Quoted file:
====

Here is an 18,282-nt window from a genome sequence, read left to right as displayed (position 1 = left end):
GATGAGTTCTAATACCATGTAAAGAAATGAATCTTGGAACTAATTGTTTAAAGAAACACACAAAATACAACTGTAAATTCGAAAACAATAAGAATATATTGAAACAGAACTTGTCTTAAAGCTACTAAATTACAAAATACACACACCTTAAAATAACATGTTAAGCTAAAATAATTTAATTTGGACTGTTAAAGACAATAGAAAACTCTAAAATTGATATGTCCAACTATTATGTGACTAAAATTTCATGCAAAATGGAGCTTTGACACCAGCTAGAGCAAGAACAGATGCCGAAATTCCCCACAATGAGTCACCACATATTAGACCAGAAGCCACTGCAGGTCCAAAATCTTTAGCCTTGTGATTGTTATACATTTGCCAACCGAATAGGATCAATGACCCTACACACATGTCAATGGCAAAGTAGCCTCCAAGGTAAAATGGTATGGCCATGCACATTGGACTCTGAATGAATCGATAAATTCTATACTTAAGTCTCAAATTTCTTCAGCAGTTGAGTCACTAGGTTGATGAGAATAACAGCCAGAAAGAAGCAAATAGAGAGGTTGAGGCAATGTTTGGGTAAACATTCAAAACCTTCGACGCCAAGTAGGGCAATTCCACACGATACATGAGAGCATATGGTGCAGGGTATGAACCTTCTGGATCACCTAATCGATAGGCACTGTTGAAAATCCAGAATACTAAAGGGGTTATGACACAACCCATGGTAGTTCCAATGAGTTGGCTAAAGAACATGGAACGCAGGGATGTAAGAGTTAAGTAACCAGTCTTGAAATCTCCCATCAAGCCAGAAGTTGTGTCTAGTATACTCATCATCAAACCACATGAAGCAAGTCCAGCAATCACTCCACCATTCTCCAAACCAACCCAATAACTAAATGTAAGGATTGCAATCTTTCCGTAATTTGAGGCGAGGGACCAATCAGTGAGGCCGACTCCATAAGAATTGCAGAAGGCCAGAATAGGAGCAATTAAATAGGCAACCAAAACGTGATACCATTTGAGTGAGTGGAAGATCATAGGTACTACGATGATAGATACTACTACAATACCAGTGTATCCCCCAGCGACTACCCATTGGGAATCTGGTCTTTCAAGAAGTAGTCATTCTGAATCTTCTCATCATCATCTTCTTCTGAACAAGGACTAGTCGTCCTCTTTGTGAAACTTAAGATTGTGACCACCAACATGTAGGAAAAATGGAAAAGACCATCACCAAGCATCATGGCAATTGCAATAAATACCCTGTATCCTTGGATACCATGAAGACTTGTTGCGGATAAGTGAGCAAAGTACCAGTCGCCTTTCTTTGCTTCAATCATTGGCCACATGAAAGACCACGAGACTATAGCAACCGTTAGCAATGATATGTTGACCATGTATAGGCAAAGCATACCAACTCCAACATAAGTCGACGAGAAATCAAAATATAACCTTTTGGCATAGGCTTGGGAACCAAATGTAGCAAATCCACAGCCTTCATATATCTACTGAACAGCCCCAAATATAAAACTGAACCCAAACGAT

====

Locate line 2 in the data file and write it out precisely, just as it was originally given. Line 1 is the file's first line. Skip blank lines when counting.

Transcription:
GATGAGTTCTAATACCATGTAAAGAAATGAATCTTGGAACTAATTGTTTAAAGAAACACACAAAATACAACTGTAAATTCGAAAACAATAAGAATATATTGAAACAGAACTTGTCTTAAAGCTACTAAATTACAAAATACACACACCTTAAAATAACATGTTAAGCTAAAATAATTTAATTTGGACTGTTAAAGACAATAGAAAACTCTAAAATTGATATGTCCAACTATTATGTGACTAAAATTTCATGCAAAATGGAGCTTTGACACCAGCTAGAGCAAGAACAGATGCCGAAATTCCCCACAATGAGTCACCACATATTAGACCAGAAGCCACTGCAGGTCCAAAATCTTTAGCCTTGTGATTGTTATACATTTGCCAACCGAATAGGATCAATGACCCTACACACATGTCAATGGCAAAGTAGCCTCCAAGGTAAAATGGTATGGCCATGCACATTGGACTCTGAATGAATCGATAAATTCTATACTTAAGTCTCAAATTTCTTCAGCAGTTGAGTCACTAGGTTGATGAGAATAACAGCCAGAAAGAAGCAAATAGAGAGGTTGAGGCAATGTTTGGGTAAACATTCAAAACCTTCGACGCCAAGTAGGGCAATTCCACACGATACATGAGAGCATATGGTGCAGGGTATGAACCTTCTGGATCACCTAATCGATAGGCACTGTTGAAAATCCAGAATACTAAAGGGGTTATGACACAACCCATGGTAGTTCCAATGAGTTGGCTAAAGAACATGGAACGCAGGGATGTAAGAGTTAAGTAACCAGTCTTGAAATCTCCCATCAAGCCAGAAGTTGTGTCTAGTATACTCATCATCAAACCACATGAAGCAAGTCCAGCAATCACTCCACCATTCTCCAAACCAACCCAATAACTAAATGTAAGGATTGCAATCTTTCCGTAATTTGAGGCGAGGGACCAATCAGTGAGGCCGACTCCATAAGAATTGCAGAAGGCCAGAATAGGAGCAATTAAATAGGCAACCAAAACGTGATACCATTTGAGTGAGTGGAAGATCATAGGTACTACGATGATAGATACTACTACAATACCAGTGTATCCCCCAGCGACTACCCATTGGGAATCTGGTCTTTCAAGAAGTAGTCATTCTGAATCTTCTCATCATCATCTTCTTCTGAACAAGGACTAGTCGTCCTCTTTGTGAAACTTAAGATTGTGACCACCAACATGTAGGAAAAATGGAAAAGACCATCACCAAGCATCATGGCAATTGCAATAAATACCCTGTATCCTTGGATACCATGAAGACTTGTTGCGGATAAGTGAGCAAAGTACCAGTCGCCTTTCTTTGCTTCAATCATTGGCCACATGAAAGACCACGAGACTATAGCAACCGTTAGCAATGATATGTTGACCATGTATAGGCAAAGCATACCAACTCCAACATAAGTCGACGAGAAATCAAAATATAACCTTTTGGCATAGGCTTGGGAACCAAATGTAGCAAATCCACAGCCTTCATATATCTACTGAACAGCCCCAAATATAAAACTGAACCCAAACGAT